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Author: Subject: Easy Isopropyl Nitrate
APO
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[*] posted on 2-3-2013 at 13:51
Easy Isopropyl Nitrate


I read that anhydrous Magnesium Nitrate can be added to nitric acid to bring the concentration past it's azetropic concentration. I thought maybe it could replace dangerous nitric acid for some reactions, and I got mixed answers on that post. I've heard that it's extremely reactive and very powerful. Then I remembered that on Megalomania, they used Isopropanol saturated with Urea and then added Nitric Acid to make Isopropyl Nitrate (along with other steps), so I thought maybe adding anhydrous Magnesium Nitrate to Isopropanol saturated with Urea could yield Isopropyl Nitrate in solution.



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franklyn
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[*] posted on 2-3-2013 at 14:54


You still need H2SO4 , and inexpensive NaNO3 will do.
Without nitric acid, urea serves no use.

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kristofvagyok
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[*] posted on 2-3-2013 at 18:10


Quote: Originally posted by APO  
it could replace dangerous nitric acid

HNO3 is not more dangerous than your life. If you would have wrote +95% HNO3 or something stronger like that, than I would say, maybe. But isopropyl-nitrate could be easily made with relative dilute solutions of nitric acid (50-60%), what is just only dangerous if you spill it on your face or drink it. If you work properly, than it's perfectly safe.

Quote: Originally posted by APO  
I thought maybe adding anhydrous Magnesium Nitrate to Isopropanol saturated with Urea could yield Isopropyl Nitrate in solution

And what would make the nitrate ester? If there is no acid present, nothing will happen. There will be a really awesome solution of Mg-nitrate, urea and alcohol. More than awesome, good for nothing!

There is a really simple rule: chemistry couldn't be made without chemicals. If you plan to make energetic compounds from air and soil, than you will have really hard time to produce anything. Unless you are afraid from every basic reagent I would suggest theorical chemistry. It won't harm your skin or cause accidents.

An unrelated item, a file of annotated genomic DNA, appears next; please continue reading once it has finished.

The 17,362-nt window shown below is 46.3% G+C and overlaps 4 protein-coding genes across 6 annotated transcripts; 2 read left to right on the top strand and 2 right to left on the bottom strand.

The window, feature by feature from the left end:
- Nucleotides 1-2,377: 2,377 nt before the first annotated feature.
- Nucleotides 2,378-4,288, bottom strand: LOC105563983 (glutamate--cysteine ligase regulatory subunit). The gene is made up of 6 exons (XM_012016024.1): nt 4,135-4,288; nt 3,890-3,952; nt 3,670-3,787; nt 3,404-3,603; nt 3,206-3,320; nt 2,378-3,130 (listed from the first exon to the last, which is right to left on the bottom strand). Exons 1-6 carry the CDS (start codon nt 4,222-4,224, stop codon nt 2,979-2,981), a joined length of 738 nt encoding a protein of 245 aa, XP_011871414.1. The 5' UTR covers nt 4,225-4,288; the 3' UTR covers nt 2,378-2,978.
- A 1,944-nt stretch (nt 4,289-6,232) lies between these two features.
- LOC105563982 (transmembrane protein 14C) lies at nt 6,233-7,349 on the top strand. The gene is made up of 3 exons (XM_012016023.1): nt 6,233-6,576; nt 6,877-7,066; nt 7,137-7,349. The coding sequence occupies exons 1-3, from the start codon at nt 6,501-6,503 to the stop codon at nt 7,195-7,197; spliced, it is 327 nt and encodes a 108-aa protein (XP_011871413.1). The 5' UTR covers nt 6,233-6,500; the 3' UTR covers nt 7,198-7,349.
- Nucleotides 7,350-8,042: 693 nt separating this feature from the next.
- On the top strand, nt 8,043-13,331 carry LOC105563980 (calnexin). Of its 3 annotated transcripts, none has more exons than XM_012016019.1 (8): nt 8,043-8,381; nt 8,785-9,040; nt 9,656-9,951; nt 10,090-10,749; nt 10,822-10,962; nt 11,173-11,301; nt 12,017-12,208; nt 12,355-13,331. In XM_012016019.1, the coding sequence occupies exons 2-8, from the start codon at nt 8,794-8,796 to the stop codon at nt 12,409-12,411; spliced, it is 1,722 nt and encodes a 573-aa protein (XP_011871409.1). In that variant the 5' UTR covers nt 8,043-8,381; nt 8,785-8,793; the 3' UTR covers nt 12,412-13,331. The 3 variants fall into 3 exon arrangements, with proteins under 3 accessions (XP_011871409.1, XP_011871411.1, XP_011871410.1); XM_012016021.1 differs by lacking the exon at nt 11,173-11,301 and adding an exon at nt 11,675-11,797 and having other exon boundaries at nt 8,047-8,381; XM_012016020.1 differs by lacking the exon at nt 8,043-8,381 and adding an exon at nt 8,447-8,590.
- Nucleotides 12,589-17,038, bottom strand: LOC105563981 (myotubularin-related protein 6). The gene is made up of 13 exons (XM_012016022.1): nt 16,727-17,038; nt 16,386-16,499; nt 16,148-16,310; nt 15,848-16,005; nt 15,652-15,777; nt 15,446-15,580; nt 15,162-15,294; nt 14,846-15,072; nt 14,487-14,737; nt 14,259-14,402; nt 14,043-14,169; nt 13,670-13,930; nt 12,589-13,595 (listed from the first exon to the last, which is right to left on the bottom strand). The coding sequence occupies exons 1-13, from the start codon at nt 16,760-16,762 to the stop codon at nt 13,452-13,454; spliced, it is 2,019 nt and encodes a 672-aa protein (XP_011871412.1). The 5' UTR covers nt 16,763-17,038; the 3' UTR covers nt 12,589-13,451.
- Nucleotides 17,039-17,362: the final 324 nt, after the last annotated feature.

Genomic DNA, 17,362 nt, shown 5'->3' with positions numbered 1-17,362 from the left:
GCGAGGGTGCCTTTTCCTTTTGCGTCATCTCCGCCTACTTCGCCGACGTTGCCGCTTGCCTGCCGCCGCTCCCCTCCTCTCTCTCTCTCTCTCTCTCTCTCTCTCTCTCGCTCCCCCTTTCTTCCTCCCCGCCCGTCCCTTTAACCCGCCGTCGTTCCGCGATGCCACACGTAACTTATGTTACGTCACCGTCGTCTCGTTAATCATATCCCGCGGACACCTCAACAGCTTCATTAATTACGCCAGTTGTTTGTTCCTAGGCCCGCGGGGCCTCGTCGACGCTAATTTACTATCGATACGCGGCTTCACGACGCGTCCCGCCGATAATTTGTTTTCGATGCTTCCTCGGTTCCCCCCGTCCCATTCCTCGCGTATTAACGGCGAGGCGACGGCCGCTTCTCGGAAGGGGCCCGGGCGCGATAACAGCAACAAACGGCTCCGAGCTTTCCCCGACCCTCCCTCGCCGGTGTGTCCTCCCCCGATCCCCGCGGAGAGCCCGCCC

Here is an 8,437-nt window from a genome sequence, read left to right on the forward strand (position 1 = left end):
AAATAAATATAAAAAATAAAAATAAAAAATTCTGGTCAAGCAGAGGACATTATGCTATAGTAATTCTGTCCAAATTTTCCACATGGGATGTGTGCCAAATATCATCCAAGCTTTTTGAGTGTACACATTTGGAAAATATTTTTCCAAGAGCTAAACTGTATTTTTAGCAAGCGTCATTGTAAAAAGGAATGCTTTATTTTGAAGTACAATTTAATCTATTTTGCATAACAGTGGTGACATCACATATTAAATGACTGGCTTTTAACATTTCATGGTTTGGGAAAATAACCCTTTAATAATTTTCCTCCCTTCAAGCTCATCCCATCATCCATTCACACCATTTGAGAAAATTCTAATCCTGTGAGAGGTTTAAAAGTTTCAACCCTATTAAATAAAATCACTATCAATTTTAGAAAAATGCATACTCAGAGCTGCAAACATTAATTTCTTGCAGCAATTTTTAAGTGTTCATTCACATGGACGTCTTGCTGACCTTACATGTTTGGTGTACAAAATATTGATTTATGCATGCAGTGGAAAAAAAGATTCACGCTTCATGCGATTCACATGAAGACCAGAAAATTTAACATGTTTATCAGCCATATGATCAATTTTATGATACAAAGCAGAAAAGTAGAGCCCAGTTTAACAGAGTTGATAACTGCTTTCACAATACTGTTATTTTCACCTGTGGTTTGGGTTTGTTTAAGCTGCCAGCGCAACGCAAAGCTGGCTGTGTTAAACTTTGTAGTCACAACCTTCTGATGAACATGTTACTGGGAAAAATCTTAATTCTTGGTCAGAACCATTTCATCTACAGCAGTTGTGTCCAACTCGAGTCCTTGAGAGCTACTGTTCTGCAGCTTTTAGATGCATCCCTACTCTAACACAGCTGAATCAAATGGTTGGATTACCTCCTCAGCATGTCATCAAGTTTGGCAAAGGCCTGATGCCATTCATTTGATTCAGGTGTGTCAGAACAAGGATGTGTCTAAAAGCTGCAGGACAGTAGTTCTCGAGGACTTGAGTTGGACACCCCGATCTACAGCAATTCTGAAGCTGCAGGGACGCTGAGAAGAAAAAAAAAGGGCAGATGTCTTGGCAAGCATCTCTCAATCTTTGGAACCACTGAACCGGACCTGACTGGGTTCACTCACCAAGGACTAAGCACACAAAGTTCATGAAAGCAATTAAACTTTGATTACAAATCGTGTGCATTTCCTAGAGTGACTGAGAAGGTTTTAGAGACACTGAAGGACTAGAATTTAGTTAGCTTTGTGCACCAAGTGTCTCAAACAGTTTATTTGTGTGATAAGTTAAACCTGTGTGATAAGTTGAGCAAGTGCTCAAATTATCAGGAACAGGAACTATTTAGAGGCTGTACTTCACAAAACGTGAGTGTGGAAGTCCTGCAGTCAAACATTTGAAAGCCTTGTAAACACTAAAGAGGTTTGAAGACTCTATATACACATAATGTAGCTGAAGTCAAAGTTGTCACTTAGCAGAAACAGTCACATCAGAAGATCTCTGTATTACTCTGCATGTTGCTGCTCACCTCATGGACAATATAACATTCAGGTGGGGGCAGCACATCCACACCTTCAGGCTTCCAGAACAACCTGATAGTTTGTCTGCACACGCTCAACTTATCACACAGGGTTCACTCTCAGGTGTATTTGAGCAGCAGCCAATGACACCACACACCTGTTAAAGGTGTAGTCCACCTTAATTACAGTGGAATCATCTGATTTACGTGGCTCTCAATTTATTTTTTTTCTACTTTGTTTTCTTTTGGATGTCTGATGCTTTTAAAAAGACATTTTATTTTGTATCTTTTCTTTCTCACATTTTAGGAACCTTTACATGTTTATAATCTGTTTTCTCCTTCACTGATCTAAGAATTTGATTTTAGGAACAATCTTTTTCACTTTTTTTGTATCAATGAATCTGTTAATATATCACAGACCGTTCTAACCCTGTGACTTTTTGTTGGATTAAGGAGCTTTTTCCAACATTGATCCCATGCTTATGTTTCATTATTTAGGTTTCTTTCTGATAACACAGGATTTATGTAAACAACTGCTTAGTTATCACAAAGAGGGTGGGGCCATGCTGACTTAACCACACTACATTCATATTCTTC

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neptunium
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[*] posted on 3-3-2013 at 06:46


which defeat the purpose of making energetics...lots of people out there interested in making those but wont mess with mineral acids!
its completly backward!
if you are willing to take the risk of loosing fingers (or worse) then you should be willing (you would think) to deal with concentrated acid...this whole thing is either a kewl signature or someone with limited access to chemicals and limited interest in real science...




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APO
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[*] posted on 3-3-2013 at 16:10


I'm fine with the thought of acids now.



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AndersHoveland
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[*] posted on 3-3-2013 at 23:08


Just remember that isopropyl alcohol is oxidized more easily than the other alcohols. Nitrations of isopropyl alcohol can be problematic. To give the short explanation, it is possible, but it can be difficult to get the reaction to work.

The C-H bond on the central carbon is more polar and is easily oxidized to the ketone. As soon as it is oxidized to acetone, the molecule immediately tautomerizes under the acidic conditions, and the resulting enol is easily oxidized by further nitric acid. Under some conditions, some trinitromethane can even be formed, as it can essentially become a modification of the Haloform reaction.

[Edited on 4-3-2013 by AndersHoveland]
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APO
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[*] posted on 3-3-2013 at 23:10


I know it's really freakin' hard, I think I'll have to get a procedure that is reliable in the first place.



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[*] posted on 3-3-2013 at 23:14


Quote:

Isopropyl nitrate boils at 101-102°. It is easily inflammable, burning with a white lumious flame, and its superheated vapor explodes violently when ignited. Direct nitration of isopropyl alcohol is difficult due to oxidation of the carbon atom carrying the secondary hydroxyl group.